If you go to Graham’s blog, you will find that he is still running the Power photo as proof of her membership in the Weather Underground. He has also neither revised, corrected nor apologized for an item in which he refers to me as “some moron who claims to teach at Northeastern University” because of my insistence that Power was not connected to the Weather Underground.
Personal insults aside, it’s fair to ask whether Graham should be held accountable when, in fact, an FBI Web page did identify Power as a member of the Weather Underground. I think the answer is yes, for three reasons:
- There was nothing on that FBI Web page about Power or the Schroeder murder — just one photo identifying her as a member of the Weather Underground. That should have led Graham to investigate further.
- The Web page linked to an underlying FBI document representing the agency’s own, extensive 1976 history of the Weather Underground. Again: Not a mention of Power, Saxe or the Schroeder murder.
- Though Graham’s fellow WTKK host Michele McPhee has been claiming for some time that the Schroeder murder was somehow linked to the Weather Underground, there is no credible evidence. Hints here, rumors there? Sure. But that’s not the same as on-the-record facts.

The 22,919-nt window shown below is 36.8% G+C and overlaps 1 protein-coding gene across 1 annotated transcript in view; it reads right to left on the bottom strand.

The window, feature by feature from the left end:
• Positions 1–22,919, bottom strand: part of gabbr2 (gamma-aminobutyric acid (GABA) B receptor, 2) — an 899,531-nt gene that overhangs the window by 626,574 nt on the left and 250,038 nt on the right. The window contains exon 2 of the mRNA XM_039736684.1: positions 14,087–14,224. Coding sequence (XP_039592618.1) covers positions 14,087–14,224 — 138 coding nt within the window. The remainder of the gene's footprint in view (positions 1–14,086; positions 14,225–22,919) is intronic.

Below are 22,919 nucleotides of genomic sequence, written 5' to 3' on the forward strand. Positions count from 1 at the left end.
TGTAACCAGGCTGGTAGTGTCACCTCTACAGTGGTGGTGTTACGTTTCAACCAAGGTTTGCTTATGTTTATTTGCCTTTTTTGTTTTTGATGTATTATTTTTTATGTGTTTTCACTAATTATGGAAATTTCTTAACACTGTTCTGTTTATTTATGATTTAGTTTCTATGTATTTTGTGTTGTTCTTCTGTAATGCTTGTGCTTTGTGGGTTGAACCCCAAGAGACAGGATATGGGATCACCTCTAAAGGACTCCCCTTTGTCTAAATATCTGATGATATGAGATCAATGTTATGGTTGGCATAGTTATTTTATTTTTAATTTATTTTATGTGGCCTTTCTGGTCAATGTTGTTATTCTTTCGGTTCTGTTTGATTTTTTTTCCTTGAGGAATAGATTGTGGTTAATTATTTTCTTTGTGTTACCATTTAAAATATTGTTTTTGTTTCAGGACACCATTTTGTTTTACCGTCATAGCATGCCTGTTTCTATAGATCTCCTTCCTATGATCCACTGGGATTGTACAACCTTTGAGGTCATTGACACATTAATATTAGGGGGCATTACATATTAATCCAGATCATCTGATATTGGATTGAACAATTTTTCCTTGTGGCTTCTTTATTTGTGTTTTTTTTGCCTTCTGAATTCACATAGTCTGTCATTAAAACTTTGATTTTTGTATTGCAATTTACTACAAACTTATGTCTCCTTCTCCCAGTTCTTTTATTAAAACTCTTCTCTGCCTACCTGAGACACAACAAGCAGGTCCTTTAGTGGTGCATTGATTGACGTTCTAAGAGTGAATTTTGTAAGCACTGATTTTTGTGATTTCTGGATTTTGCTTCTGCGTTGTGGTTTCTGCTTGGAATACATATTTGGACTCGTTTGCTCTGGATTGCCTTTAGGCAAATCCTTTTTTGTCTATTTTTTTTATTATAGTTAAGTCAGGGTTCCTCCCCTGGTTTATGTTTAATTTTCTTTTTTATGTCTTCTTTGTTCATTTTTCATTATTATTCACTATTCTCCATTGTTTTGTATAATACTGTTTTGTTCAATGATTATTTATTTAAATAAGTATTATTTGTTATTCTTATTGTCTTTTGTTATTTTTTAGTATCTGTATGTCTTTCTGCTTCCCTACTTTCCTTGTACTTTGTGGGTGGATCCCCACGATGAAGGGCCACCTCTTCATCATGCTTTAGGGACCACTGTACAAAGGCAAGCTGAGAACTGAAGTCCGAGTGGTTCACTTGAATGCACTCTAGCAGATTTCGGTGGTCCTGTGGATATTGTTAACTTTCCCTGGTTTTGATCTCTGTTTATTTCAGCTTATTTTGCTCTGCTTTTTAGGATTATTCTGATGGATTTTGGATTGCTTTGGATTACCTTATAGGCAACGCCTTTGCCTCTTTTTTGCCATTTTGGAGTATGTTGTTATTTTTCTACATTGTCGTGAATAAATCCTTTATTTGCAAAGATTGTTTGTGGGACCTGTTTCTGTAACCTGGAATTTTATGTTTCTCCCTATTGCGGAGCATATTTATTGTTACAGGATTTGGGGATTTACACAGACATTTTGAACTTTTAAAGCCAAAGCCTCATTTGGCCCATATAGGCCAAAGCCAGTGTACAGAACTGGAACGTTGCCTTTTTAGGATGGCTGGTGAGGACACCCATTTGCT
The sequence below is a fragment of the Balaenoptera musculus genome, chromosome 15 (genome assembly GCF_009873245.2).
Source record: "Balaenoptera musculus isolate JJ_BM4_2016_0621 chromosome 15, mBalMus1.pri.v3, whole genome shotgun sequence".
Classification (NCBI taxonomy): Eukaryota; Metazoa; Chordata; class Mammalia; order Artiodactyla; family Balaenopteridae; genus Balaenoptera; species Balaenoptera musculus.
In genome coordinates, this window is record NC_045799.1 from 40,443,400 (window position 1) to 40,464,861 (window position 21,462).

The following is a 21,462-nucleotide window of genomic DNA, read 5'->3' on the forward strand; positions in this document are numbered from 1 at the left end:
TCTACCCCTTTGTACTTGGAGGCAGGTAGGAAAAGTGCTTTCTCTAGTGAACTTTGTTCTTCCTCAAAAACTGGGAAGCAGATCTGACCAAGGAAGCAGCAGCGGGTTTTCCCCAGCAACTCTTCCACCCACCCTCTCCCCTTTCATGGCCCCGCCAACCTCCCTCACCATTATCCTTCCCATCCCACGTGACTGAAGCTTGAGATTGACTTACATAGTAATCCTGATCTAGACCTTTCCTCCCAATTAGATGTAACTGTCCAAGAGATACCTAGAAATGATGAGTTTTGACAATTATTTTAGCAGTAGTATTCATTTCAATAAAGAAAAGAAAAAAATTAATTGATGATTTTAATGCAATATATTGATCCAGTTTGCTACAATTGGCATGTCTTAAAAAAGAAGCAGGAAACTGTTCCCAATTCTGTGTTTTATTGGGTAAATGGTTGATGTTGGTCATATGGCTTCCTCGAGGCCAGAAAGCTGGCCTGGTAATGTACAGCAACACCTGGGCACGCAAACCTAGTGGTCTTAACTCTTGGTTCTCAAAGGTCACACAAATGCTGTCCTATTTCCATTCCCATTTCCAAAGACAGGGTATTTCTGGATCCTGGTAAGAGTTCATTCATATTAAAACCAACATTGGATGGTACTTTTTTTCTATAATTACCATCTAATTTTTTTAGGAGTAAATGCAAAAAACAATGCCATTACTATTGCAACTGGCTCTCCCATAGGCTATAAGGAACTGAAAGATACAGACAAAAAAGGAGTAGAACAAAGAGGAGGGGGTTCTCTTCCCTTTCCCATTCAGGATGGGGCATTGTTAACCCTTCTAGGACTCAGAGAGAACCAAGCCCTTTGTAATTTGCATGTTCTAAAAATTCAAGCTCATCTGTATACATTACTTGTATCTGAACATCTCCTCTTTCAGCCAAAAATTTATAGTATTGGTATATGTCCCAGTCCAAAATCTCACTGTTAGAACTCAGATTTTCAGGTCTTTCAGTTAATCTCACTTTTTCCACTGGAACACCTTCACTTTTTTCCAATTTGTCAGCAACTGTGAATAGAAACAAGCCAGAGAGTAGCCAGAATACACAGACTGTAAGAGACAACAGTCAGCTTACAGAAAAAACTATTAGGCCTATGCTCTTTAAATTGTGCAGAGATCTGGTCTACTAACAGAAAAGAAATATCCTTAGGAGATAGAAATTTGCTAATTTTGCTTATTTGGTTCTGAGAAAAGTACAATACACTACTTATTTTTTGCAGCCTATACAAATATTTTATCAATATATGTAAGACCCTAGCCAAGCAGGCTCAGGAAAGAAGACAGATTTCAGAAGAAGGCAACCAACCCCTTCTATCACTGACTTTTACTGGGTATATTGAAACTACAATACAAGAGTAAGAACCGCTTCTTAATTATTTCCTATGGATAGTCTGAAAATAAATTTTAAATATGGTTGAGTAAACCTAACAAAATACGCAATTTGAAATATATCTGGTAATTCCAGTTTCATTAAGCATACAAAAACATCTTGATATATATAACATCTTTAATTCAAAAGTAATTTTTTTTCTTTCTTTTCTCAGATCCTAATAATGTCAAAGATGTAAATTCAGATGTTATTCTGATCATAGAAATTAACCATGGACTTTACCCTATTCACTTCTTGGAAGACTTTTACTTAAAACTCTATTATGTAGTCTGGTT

How did I get dragged into this? Last fall I was struck by a post-election interview that NPR’s Terry Gross conducted with former Weather Underground leader William Ayers. Ayers came across as smarmy and self-satisfied. But he is also a respected education reformer, and his and his family’s lives had been put in danger because of the pounding he’d been subjected to over his ties to Barack Obama. And despite some reprehensible activities in his youth, including bombings, neither he nor the Weather Underground had ever been credibly tied to any killings. So I wrote it up for The Guardian.
Now let me try to deal as briefly as I can with Cliff Kincaid, of the media-watch organization Accuracy in Media. Laughably, his piece, which was posted yesterday morning, still contains two links to the now-revised FBI page. No correction, and no comments allowed.
It’s hard even to find a point of entry in Kincaid’s column. I’m reminded of a lawyer who once told jurors that if they found something rotten floating at the top of the barrel, they were under no obligation to stick their hands in to see if there was something better underneath. Kincaid’s double reliance on a now-corrected FBI error is enough.